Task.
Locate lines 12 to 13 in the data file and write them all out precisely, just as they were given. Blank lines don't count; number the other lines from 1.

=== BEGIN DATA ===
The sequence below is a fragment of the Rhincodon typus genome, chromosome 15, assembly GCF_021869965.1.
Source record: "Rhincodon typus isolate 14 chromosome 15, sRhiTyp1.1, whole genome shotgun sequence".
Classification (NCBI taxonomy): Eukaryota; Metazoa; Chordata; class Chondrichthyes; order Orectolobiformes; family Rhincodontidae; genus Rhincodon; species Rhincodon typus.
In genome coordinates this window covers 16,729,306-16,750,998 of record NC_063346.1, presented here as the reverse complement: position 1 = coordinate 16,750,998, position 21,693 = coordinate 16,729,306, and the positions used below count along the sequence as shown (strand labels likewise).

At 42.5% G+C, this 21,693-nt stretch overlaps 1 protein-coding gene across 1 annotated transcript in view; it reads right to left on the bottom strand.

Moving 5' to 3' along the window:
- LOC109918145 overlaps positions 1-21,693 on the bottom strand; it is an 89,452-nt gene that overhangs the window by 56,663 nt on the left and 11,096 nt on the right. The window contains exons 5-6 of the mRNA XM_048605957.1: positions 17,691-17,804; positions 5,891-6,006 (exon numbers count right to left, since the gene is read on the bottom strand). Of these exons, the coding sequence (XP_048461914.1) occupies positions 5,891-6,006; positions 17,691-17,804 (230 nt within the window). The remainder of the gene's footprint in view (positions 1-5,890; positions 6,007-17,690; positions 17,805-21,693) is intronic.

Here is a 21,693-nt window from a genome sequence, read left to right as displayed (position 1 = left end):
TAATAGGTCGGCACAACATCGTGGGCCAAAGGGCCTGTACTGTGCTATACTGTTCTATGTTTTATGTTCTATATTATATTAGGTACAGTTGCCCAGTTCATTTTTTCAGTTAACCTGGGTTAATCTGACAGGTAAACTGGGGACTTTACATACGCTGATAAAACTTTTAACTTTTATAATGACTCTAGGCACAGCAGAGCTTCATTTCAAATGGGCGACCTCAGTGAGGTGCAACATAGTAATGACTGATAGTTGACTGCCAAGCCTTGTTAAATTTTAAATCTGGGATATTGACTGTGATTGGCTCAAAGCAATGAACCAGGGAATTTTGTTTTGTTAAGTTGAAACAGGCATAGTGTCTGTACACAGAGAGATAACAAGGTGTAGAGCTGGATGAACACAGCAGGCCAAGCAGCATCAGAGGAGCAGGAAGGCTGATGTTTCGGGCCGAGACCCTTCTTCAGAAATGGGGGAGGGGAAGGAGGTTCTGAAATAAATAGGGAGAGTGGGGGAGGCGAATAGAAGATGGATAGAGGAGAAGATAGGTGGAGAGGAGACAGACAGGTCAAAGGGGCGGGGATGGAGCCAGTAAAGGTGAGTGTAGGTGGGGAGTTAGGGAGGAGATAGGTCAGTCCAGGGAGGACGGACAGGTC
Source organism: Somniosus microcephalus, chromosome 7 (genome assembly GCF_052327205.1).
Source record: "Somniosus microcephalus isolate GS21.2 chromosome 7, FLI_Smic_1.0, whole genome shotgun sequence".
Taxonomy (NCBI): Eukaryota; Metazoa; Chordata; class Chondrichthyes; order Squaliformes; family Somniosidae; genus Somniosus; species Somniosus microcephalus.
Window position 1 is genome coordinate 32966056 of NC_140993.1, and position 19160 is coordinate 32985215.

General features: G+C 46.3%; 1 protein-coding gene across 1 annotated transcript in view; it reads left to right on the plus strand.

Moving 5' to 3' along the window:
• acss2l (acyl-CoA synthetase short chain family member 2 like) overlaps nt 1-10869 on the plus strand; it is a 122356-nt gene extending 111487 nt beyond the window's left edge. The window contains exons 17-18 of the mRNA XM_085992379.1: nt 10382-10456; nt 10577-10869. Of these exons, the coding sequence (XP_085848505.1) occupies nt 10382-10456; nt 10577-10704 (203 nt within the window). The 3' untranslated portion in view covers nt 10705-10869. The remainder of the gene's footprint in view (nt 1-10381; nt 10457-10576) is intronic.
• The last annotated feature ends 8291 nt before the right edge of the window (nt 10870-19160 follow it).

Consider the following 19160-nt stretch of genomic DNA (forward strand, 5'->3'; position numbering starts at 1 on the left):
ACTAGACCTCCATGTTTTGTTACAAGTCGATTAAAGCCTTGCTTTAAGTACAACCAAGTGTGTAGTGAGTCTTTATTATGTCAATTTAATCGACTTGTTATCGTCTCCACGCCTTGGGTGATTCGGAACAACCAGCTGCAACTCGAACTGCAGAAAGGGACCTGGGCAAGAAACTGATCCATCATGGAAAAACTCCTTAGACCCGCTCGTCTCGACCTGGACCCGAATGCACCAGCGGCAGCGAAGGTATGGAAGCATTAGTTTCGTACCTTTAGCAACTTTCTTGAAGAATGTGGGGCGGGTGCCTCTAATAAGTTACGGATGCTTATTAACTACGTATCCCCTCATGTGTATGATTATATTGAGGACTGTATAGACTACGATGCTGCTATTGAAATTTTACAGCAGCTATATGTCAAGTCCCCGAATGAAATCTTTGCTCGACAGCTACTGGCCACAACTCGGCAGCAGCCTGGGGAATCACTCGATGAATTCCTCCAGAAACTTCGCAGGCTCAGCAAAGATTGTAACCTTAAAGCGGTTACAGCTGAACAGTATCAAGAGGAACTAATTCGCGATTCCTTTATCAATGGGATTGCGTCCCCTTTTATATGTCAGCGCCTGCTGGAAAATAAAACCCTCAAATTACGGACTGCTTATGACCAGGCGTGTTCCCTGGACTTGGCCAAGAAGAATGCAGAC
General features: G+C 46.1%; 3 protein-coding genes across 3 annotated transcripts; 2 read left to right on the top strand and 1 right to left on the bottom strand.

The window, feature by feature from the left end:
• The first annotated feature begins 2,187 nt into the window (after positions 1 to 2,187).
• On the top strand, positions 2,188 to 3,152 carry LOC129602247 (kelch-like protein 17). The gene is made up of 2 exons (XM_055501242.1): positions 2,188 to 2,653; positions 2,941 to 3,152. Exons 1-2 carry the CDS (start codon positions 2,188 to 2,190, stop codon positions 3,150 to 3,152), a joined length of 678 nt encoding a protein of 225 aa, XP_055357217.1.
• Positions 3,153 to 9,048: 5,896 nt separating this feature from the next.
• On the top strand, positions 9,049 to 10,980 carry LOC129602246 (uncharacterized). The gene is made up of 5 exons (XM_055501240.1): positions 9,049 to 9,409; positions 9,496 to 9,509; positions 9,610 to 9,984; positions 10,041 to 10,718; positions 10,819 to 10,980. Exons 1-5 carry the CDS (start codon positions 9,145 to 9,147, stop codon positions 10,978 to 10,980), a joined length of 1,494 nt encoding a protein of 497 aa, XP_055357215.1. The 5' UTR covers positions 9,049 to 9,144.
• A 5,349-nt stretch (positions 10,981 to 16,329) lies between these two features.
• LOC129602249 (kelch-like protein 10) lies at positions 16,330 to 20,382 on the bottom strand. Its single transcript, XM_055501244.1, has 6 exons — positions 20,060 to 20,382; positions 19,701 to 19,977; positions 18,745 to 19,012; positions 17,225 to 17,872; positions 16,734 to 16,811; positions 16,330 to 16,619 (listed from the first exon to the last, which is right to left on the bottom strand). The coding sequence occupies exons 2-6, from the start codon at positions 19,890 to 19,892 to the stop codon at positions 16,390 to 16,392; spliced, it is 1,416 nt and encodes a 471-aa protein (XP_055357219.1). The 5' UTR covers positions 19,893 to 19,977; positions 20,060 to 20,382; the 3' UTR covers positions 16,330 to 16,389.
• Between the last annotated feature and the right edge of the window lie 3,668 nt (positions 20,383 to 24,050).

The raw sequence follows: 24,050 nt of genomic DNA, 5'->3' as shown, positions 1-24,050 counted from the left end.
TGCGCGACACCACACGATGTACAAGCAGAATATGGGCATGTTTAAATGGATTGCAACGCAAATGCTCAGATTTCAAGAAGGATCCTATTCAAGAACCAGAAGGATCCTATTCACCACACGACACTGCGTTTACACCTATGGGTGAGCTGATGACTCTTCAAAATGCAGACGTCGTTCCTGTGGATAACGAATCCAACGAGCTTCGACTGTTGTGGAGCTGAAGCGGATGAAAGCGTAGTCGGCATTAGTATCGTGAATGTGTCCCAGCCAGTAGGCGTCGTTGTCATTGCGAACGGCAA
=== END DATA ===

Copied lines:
Taxonomy (NCBI): Eukaryota; Metazoa; Chordata; class Chondrichthyes; order Squaliformes; family Somniosidae; genus Somniosus; species Somniosus microcephalus.
Window position 1 is genome coordinate 32966056 of NC_140993.1, and position 19160 is coordinate 32985215.